He also worked on contract for TV3, now Virgin Media Television (VMTV). “It’s important to point out too that this new strategy we now have in place is aimed at making the MII a more national body, rather than just servicing Greater Dublin,” Field insists. “We want to get the brand out near and far and fulfil our function of helping marketers to build great brands and great careers.”
Using brand identity to great effect: Brand identity is hugely important in marketing. As international author and university lecturer Jenny Romaniuk always says, marketers need to be consistent with their brand of voice. David Field says the Covid-19 crisis showed up some brands for not taking advantage of major opportunities, while others, like An Post and SuperValu, put their savviness into action and connected well with consumers during the pandemic.
Given his background in marketing, it is no surprise that Field is a devout advocate of brand identity and in how it can give a product or service that extra oomph. “It’s massive,” Field says, “brand identity is crucial to any campaign. Jenny Romaniuk (Ehrenberg-Bass Institute in Australia) talks about it all the time and urges brand owners not to forget to be consistent with their tone of voice.”
With talk about sustainability all the go everywhere these days, the MII is organising its own conference on this subject in November, which will address relevant issues and give marketers advice on how to shape their business for the future. “If we take on initiatives like this, marketers will engage with us again more,” Field says. “While we’re a not-for-profit organisation, we’re also not-for-loss.”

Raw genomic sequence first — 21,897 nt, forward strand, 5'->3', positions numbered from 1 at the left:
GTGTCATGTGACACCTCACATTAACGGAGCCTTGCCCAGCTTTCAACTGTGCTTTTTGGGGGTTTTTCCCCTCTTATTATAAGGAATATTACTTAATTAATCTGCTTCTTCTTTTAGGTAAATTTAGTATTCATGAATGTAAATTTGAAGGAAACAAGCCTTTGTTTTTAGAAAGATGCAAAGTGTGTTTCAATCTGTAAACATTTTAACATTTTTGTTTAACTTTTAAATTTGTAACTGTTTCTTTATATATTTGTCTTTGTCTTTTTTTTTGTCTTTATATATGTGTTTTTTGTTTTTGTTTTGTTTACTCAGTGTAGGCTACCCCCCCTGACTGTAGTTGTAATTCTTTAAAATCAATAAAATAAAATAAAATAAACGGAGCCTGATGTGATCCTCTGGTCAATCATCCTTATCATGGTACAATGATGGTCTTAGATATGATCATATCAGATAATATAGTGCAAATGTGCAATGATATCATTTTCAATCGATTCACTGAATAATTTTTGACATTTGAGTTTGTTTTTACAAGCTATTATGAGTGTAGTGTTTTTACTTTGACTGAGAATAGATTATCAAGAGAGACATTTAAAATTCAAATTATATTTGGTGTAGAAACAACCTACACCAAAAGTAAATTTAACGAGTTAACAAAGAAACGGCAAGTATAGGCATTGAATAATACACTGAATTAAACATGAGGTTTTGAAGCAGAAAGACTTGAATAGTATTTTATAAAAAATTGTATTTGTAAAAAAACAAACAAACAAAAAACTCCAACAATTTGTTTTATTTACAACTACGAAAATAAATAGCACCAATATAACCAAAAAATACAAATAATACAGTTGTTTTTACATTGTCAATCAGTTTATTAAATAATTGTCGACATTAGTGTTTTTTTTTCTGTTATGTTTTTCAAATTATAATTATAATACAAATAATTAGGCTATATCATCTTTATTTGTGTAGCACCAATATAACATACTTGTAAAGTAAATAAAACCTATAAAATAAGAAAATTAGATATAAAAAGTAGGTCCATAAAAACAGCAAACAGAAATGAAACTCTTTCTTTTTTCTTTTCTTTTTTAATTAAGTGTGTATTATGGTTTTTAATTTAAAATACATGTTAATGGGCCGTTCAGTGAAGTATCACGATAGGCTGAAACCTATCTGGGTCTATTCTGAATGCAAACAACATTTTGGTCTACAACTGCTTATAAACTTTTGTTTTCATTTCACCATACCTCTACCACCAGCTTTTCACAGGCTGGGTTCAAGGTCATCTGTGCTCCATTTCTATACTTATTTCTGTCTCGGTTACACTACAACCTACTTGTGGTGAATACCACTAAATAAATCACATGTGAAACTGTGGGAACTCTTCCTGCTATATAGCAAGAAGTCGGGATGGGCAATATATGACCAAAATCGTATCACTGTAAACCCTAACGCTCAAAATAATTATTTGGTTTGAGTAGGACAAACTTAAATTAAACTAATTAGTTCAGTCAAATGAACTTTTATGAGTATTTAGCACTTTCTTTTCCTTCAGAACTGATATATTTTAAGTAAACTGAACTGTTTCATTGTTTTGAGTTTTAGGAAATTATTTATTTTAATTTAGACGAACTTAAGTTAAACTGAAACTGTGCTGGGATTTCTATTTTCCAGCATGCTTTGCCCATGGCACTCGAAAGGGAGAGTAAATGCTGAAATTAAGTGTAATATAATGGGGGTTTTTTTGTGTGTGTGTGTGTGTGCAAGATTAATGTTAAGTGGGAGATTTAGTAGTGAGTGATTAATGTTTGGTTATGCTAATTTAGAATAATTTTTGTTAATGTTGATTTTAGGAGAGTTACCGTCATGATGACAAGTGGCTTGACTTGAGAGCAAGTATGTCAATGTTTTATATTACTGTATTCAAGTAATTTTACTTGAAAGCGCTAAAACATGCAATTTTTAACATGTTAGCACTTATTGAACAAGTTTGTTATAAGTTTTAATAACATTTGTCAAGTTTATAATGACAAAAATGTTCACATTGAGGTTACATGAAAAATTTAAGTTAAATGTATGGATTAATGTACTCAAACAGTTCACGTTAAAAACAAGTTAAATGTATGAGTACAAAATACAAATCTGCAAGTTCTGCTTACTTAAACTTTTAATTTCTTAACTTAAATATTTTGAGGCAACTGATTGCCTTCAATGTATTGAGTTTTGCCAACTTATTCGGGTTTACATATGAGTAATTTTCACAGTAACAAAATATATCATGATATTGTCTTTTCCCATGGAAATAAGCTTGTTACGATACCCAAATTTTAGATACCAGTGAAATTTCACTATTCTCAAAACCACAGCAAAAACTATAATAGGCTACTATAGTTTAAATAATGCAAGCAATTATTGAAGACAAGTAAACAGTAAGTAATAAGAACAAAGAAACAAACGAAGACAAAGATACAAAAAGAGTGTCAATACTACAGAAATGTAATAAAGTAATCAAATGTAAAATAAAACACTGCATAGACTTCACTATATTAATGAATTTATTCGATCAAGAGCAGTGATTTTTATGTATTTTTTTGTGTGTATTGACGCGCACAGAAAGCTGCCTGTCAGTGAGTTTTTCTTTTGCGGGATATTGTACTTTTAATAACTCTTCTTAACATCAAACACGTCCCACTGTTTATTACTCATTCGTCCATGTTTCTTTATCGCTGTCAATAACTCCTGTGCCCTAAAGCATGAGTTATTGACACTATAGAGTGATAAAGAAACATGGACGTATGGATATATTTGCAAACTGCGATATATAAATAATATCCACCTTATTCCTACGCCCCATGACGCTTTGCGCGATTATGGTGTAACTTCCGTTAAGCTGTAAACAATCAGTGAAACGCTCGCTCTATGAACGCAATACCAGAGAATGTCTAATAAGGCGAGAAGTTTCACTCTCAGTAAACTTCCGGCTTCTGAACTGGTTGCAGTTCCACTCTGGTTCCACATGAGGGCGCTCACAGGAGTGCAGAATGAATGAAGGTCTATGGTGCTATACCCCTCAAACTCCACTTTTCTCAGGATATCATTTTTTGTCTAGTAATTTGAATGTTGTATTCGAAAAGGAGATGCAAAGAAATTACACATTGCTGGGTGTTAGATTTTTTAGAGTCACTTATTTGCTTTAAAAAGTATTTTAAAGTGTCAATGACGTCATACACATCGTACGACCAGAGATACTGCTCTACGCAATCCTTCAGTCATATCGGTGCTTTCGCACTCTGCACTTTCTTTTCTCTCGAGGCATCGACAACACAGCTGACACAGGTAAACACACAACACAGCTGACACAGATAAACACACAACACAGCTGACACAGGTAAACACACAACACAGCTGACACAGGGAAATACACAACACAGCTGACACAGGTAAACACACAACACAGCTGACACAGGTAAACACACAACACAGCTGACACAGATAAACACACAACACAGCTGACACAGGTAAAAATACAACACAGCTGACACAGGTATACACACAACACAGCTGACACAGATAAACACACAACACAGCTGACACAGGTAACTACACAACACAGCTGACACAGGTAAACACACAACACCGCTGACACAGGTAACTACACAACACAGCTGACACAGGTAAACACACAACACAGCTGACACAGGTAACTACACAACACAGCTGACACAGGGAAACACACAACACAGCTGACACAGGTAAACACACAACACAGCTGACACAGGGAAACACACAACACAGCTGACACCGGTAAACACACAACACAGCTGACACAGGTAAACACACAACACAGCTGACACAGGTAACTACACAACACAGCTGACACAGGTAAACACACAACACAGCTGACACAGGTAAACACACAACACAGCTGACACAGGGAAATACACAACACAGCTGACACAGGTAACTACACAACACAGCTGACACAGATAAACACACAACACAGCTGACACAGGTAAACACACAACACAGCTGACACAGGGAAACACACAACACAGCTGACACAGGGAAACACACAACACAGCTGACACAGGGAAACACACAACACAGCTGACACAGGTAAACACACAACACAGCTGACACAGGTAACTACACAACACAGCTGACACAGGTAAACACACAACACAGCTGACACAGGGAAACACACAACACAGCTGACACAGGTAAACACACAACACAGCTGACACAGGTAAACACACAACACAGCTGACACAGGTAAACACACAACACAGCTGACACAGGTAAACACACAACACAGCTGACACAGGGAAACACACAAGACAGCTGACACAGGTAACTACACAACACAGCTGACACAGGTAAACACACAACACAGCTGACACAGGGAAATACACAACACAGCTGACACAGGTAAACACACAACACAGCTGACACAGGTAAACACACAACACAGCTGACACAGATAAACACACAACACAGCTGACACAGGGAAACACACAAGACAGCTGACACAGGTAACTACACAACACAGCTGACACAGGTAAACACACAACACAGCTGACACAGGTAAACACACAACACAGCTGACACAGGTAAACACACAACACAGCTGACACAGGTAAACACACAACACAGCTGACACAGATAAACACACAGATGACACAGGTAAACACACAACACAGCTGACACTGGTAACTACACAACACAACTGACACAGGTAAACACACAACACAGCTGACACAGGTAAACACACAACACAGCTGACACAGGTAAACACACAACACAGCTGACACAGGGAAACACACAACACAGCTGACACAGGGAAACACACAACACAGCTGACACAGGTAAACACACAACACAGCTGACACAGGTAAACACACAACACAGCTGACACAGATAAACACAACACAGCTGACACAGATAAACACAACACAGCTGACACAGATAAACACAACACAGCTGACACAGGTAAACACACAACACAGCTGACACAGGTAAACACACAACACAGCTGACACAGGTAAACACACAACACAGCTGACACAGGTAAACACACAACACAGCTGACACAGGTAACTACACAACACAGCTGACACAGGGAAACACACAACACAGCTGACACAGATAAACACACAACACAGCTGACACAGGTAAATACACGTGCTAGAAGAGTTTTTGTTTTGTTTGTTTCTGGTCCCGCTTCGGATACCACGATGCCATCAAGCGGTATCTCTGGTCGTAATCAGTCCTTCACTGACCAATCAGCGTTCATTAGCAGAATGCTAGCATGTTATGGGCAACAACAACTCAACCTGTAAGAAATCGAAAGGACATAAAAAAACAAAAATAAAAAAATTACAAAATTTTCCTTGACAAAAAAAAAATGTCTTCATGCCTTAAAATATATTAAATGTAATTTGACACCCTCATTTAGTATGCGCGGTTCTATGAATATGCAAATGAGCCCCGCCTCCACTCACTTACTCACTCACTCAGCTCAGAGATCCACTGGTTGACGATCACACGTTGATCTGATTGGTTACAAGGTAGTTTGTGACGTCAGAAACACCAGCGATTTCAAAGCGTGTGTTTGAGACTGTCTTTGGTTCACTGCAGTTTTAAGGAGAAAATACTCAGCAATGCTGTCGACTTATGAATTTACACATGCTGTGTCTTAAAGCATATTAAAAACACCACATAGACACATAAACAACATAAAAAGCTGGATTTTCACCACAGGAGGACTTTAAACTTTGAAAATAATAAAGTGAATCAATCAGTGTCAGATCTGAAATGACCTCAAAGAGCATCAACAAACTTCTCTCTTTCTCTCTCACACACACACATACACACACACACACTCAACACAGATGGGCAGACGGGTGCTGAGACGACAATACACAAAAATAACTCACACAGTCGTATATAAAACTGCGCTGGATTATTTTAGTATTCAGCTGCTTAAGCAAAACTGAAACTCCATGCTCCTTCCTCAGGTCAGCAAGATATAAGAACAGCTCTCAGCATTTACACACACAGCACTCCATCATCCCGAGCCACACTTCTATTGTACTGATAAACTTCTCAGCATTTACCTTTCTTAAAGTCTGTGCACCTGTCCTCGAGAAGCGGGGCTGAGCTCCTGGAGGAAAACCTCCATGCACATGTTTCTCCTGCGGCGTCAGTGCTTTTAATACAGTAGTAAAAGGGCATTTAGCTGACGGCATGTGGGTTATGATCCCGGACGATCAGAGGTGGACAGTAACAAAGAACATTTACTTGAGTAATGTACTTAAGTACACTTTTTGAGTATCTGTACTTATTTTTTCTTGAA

Field is thriving in his new role. His passion for the job is exercised by the fact that he is working with his peers. He tries to see things and gauge needs from their perspective. He is a great believer in the power of research in developing brands. “If we’re to be the voice of Irish marketing, we need to do more research. But you need a balance, you can’t bombard people with questionnaires.”
Which brings us nicely to the perennial query: What is the likelihood of the MII and the Marketing Society merging? Never one to kick an awkward question to touch, Field replies diplomatically by saying he would be open to having the right conversations with the right people. If the two marketing bodies can work closer together in the future, so be it, who knows what might happen.